ARE you happy if your teenaged son or daughter is compliant, obedient, sporty, diligent, exercises regularly, dresses decently? Do you become unhappy when he or she presses for independence, is rebellious, too fashion conscious, too generous with pocket money, take too much junk food, easily distracted and lazy, friendlier with the PC than with you?
Understanding and guiding teens in today’s environment require much wisdom. How can we as parents adequately nurture our teens, ground them well in the word of God, and wean them away from materialism?
On Jan 15, 2005 Hakka Methodist Church held a “Growing Teens” Seminar at which two experienced speakers (established parents themselves), Mrs Jamie Hang and the Rev Nicholas Choo, shared some of the common problems faced by teenagers and offered some very practical advice and solutions to 40-odd participants.
Mrs Hang has been with Truthmin for the past three years. Her ministry includes giving chapel talks, training seminars and workshops for youths. She is also a volunteer with Focus on the Family and worships at Toa Payoh Methodist Church.
A mother of three teenaged daughters, she acknowledges the challenges of parenting teens, a difficult growing phase, which unfortunately has no standard solution.
She said that parenting teens is one of discipling and mentoring. Parents should know how to react to their teens when they experience mood swings and jump into their temper tantrums (the trick is to remain calm and composed, and to understand their needs, fears, worries and wishes, too).
Parents playing a game to appreciate the importance of good communication in parent-teen relationships.
Based on knowledge gleaned from her time spent in this area, she mentioned some of the key pet peeves of youths: wanting more freedom, be treated like adults and not kids, wanting their parents to listen and not criticise (so much). Seminar participants were told that half of the problems faced by teens were related to their parents.
From her perspective, being mature and understanding parents is to honour and respect their teens. Teens generally want to obtain their self-esteem and approval from their parents rather than from their peers.
Mrs Hang suggested some simple tips for bonding with teens. These include inviting them to parents’ functions/ dinners, introducing them to our friends, defending them (in front of others especially when they are spoken of negatively), celebrating their milestones and accomplishments, listening and speaking to them as friends, respecting their opinions, showing them courtesy and manners, controlling the tone and volume of our response, admitting and apologising for our faults.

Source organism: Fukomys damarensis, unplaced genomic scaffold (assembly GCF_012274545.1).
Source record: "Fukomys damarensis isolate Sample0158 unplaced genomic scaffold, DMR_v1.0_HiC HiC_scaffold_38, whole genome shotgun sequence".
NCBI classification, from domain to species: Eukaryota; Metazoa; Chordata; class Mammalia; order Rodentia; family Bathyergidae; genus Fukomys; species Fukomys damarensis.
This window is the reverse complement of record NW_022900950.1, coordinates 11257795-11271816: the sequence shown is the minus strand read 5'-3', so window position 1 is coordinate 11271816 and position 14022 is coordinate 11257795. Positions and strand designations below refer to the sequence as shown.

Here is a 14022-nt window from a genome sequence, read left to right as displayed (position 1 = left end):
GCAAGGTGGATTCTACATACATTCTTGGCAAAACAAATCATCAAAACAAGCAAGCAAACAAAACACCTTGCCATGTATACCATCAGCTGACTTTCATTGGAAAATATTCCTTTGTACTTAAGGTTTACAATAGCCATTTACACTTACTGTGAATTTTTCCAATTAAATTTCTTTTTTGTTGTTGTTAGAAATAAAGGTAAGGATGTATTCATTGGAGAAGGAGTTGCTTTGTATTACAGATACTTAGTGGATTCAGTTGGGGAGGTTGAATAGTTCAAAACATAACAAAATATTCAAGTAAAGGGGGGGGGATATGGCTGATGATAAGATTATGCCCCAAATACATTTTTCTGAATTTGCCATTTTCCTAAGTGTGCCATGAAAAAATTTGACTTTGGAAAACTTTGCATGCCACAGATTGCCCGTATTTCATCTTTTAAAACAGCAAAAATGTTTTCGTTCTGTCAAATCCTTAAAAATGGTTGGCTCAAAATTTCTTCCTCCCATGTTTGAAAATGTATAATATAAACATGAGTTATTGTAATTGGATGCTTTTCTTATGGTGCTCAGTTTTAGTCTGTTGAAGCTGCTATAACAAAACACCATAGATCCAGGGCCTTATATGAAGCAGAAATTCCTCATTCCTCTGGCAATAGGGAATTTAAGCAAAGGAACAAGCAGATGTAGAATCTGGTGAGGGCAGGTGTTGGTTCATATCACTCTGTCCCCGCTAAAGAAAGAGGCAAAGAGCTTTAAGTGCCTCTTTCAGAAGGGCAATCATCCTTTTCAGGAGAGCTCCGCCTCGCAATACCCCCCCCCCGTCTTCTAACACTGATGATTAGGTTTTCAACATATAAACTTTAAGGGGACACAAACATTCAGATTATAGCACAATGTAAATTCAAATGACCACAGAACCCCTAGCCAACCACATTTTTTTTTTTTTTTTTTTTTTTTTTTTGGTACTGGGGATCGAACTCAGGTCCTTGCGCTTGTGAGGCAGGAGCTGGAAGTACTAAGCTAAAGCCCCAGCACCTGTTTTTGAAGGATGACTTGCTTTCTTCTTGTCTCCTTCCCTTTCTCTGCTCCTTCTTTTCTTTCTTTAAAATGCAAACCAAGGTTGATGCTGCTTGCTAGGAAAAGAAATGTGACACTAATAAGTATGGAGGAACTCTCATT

At the same time, she exhorted the participants to balance this honouring with discipline. Discipline should be enforced to help teens accept the consequences of their bad choices which should later lead to the goal of teens exercising self-discipline. Discipline should be delivered without anger or malice, meted with certainty and in measured severity.
Parenting is all about establishing relationships with children and helping them in character-building. Some recipes on how to build relationships were offered:
Spend time with them, be at home with them, go places with them, listen to them, discuss their friends and activities with them, set time for family devotion (with Bible reading), make devotion time short and give bite-sized teaching, pray with them.
Mrs Hang ended with a timely reminder that parents are children’s leaders and that they should walk ahead of them to show them the way, beside them to encourage them, and behind them to support them when they suffer the consequences of their bad choices. “As parents, we need to find the balance and avoid the extremes of being too rigid and harsh (control) vs giving too much freedom too soon,” she said.
The Rev Choo, a father of two, is an ordained minister with the Assemblies Of God who has served in many different capacities involving youths. He is also a World Teach trainer in children, youths and adult seminars.
He began by getting the participants to form teams of four to play a jigsaw puzzle game. Using this light-hearted yet informative approach, he proceeded to share the processes involved in working with teens, highlighting the importance of good communication in parent-teen relationships.
He described the teenage period (only eight short years) as one of boldness.
Their bold character is often seen in their behaviour, which is punctuated with mood swings, their openness to friends but not to parents, their life (teens nowadays appear to have very hectic lifestyles), and their discipline or lack of it (a constant struggle for teens).
Using Deut. 6:6-9, the Rev Choo offered some down-to-earth advice, peppering them with personal experiences and anecdotes. Participants took away the 6E’s: (1) Embrace – hold the right faith and belief, (2) Enable – when children like you, they will hear you, (3) Enrich – offer teens something they enjoy doing as a family and use that as a platform to reinforce biblical teaching, (4) Endear – helping teens to remember the rules and learn to bind them on their hands, (5) Empower – set them free to take responsi-bility, (6) Example – set right examples for them to follow.
A short Q&A followed.
Without a doubt, this enjoyable and activity-filled half-day seminar has provided some simple, yet profound insights into parenting teenagers and offered some very practical fun and innovative tips to help both parents and teens negotiate those challenging teenage years with confidence.
Dr Mark Goh is a member of Hakka Methodist Church.
STORY BY MARK GOH
HAKKA METHODIST CHURCH PICTURES BY LIE FEN FOENG